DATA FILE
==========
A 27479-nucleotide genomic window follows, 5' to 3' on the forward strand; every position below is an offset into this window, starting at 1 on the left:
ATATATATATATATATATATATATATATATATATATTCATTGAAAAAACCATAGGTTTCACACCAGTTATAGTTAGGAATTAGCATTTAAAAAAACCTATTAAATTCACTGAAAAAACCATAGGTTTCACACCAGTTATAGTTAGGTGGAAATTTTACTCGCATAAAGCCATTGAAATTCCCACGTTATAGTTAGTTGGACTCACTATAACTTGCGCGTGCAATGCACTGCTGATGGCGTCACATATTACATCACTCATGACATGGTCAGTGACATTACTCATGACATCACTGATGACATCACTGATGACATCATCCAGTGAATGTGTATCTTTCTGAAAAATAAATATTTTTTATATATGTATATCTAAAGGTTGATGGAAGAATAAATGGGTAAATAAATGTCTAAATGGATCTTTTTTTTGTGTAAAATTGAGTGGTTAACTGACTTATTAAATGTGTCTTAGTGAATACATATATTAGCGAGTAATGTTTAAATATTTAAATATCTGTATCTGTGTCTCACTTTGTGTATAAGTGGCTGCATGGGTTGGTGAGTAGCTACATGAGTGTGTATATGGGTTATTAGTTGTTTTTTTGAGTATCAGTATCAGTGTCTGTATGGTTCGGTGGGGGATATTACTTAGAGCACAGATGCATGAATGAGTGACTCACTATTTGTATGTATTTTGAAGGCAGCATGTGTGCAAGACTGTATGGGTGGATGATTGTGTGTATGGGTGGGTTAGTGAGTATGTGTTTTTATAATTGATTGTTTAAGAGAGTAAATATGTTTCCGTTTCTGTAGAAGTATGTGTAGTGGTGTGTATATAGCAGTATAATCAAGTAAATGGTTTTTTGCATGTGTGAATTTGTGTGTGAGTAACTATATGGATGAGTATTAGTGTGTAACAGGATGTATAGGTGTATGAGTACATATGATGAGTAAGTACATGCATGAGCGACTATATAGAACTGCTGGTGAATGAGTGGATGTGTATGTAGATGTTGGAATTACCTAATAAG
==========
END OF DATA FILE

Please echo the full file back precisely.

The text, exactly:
A 27479-nucleotide genomic window follows, 5' to 3' on the forward strand; every position below is an offset into this window, starting at 1 on the left:
ATATATATATATATATATATATATATATATATATATTCATTGAAAAAACCATAGGTTTCACACCAGTTATAGTTAGGAATTAGCATTTAAAAAAACCTATTAAATTCACTGAAAAAACCATAGGTTTCACACCAGTTATAGTTAGGTGGAAATTTTACTCGCATAAAGCCATTGAAATTCCCACGTTATAGTTAGTTGGACTCACTATAACTTGCGCGTGCAATGCACTGCTGATGGCGTCACATATTACATCACTCATGACATGGTCAGTGACATTACTCATGACATCACTGATGACATCACTGATGACATCATCCAGTGAATGTGTATCTTTCTGAAAAATAAATATTTTTTATATATGTATATCTAAAGGTTGATGGAAGAATAAATGGGTAAATAAATGTCTAAATGGATCTTTTTTTTGTGTAAAATTGAGTGGTTAACTGACTTATTAAATGTGTCTTAGTGAATACATATATTAGCGAGTAATGTTTAAATATTTAAATATCTGTATCTGTGTCTCACTTTGTGTATAAGTGGCTGCATGGGTTGGTGAGTAGCTACATGAGTGTGTATATGGGTTATTAGTTGTTTTTTTGAGTATCAGTATCAGTGTCTGTATGGTTCGGTGGGGGATATTACTTAGAGCACAGATGCATGAATGAGTGACTCACTATTTGTATGTATTTTGAAGGCAGCATGTGTGCAAGACTGTATGGGTGGATGATTGTGTGTATGGGTGGGTTAGTGAGTATGTGTTTTTATAATTGATTGTTTAAGAGAGTAAATATGTTTCCGTTTCTGTAGAAGTATGTGTAGTGGTGTGTATATAGCAGTATAATCAAGTAAATGGTTTTTTGCATGTGTGAATTTGTGTGTGAGTAACTATATGGATGAGTATTAGTGTGTAACAGGATGTATAGGTGTATGAGTACATATGATGAGTAAGTACATGCATGAGCGACTATATAGAACTGCTGGTGAATGAGTGGATGTGTATGTAGATGTTGGAATTACCTAATAAG